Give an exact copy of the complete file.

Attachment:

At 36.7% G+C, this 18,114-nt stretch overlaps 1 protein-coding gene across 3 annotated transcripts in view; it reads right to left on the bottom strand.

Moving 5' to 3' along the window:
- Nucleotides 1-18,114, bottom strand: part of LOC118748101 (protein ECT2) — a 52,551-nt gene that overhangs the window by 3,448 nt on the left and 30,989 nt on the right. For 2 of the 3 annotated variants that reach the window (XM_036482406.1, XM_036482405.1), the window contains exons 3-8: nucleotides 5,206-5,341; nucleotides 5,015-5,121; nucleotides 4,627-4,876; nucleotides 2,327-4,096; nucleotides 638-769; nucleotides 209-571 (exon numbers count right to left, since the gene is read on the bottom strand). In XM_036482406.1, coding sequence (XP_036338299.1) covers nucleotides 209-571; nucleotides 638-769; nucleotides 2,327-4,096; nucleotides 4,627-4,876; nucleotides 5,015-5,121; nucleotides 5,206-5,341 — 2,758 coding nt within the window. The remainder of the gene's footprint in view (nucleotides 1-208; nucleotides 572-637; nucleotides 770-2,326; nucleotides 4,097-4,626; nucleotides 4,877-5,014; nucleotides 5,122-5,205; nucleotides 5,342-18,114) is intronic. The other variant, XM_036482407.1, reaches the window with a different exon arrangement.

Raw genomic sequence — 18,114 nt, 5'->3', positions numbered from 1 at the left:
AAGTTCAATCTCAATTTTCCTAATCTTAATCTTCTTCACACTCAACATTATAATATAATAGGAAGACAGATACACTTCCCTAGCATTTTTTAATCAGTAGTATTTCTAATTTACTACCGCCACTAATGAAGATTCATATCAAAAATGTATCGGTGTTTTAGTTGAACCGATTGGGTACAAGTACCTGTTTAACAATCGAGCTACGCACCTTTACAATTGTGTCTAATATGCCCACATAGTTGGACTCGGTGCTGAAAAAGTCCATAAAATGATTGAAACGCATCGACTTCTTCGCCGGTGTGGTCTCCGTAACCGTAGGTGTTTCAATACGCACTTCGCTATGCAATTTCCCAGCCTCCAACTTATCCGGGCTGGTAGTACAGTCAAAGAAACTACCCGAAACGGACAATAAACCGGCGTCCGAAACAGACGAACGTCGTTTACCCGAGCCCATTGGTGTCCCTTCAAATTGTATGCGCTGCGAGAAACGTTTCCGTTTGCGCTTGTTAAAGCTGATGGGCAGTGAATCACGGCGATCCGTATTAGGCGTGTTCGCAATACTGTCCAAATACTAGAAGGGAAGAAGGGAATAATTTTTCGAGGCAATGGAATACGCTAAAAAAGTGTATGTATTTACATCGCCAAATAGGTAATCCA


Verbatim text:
At 36.7% G+C, this 18,114-nt stretch overlaps 1 protein-coding gene across 3 annotated transcripts in view; it reads right to left on the bottom strand.

Moving 5' to 3' along the window:
- Nucleotides 1-18,114, bottom strand: part of LOC118748101 (protein ECT2) — a 52,551-nt gene that overhangs the window by 3,448 nt on the left and 30,989 nt on the right. For 2 of the 3 annotated variants that reach the window (XM_036482406.1, XM_036482405.1), the window contains exons 3-8: nucleotides 5,206-5,341; nucleotides 5,015-5,121; nucleotides 4,627-4,876; nucleotides 2,327-4,096; nucleotides 638-769; nucleotides 209-571 (exon numbers count right to left, since the gene is read on the bottom strand). In XM_036482406.1, coding sequence (XP_036338299.1) covers nucleotides 209-571; nucleotides 638-769; nucleotides 2,327-4,096; nucleotides 4,627-4,876; nucleotides 5,015-5,121; nucleotides 5,206-5,341 — 2,758 coding nt within the window. The remainder of the gene's footprint in view (nucleotides 1-208; nucleotides 572-637; nucleotides 770-2,326; nucleotides 4,097-4,626; nucleotides 4,877-5,014; nucleotides 5,122-5,205; nucleotides 5,342-18,114) is intronic. The other variant, XM_036482407.1, reaches the window with a different exon arrangement.

Raw genomic sequence — 18,114 nt, 5'->3', positions numbered from 1 at the left:
AAGTTCAATCTCAATTTTCCTAATCTTAATCTTCTTCACACTCAACATTATAATATAATAGGAAGACAGATACACTTCCCTAGCATTTTTTAATCAGTAGTATTTCTAATTTACTACCGCCACTAATGAAGATTCATATCAAAAATGTATCGGTGTTTTAGTTGAACCGATTGGGTACAAGTACCTGTTTAACAATCGAGCTACGCACCTTTACAATTGTGTCTAATATGCCCACATAGTTGGACTCGGTGCTGAAAAAGTCCATAAAATGATTGAAACGCATCGACTTCTTCGCCGGTGTGGTCTCCGTAACCGTAGGTGTTTCAATACGCACTTCGCTATGCAATTTCCCAGCCTCCAACTTATCCGGGCTGGTAGTACAGTCAAAGAAACTACCCGAAACGGACAATAAACCGGCGTCCGAAACAGACGAACGTCGTTTACCCGAGCCCATTGGTGTCCCTTCAAATTGTATGCGCTGCGAGAAACGTTTCCGTTTGCGCTTGTTAAAGCTGATGGGCAGTGAATCACGGCGATCCGTATTAGGCGTGTTCGCAATACTGTCCAAATACTAGAAGGGAAGAAGGGAATAATTTTTCGAGGCAATGGAATACGCTAAAAAAGTGTATGTATTTACATCGCCAAATAGGTAATCCA